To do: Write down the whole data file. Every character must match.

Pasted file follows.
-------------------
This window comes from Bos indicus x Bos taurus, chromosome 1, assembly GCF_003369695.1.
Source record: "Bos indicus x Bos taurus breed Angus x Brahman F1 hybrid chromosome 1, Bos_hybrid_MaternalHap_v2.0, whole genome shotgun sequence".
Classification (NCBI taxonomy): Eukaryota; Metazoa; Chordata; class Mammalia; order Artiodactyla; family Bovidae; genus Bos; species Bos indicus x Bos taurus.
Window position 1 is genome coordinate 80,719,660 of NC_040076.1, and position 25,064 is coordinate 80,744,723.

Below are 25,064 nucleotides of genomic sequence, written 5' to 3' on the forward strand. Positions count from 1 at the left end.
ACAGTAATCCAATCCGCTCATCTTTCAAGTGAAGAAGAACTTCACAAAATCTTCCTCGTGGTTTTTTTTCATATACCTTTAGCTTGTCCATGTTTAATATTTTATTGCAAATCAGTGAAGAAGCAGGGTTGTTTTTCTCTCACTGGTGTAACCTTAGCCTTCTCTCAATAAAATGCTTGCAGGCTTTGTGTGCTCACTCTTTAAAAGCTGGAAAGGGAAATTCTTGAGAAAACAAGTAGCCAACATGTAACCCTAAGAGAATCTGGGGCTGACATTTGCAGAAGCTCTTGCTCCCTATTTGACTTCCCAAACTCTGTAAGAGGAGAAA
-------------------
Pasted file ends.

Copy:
This window comes from Bos indicus x Bos taurus, chromosome 1, assembly GCF_003369695.1.
Source record: "Bos indicus x Bos taurus breed Angus x Brahman F1 hybrid chromosome 1, Bos_hybrid_MaternalHap_v2.0, whole genome shotgun sequence".
Classification (NCBI taxonomy): Eukaryota; Metazoa; Chordata; class Mammalia; order Artiodactyla; family Bovidae; genus Bos; species Bos indicus x Bos taurus.
Window position 1 is genome coordinate 80,719,660 of NC_040076.1, and position 25,064 is coordinate 80,744,723.

Below are 25,064 nucleotides of genomic sequence, written 5' to 3' on the forward strand. Positions count from 1 at the left end.
ACAGTAATCCAATCCGCTCATCTTTCAAGTGAAGAAGAACTTCACAAAATCTTCCTCGTGGTTTTTTTTCATATACCTTTAGCTTGTCCATGTTTAATATTTTATTGCAAATCAGTGAAGAAGCAGGGTTGTTTTTCTCTCACTGGTGTAACCTTAGCCTTCTCTCAATAAAATGCTTGCAGGCTTTGTGTGCTCACTCTTTAAAAGCTGGAAAGGGAAATTCTTGAGAAAACAAGTAGCCAACATGTAACCCTAAGAGAATCTGGGGCTGACATTTGCAGAAGCTCTTGCTCCCTATTTGACTTCCCAAACTCTGTAAGAGGAGAAA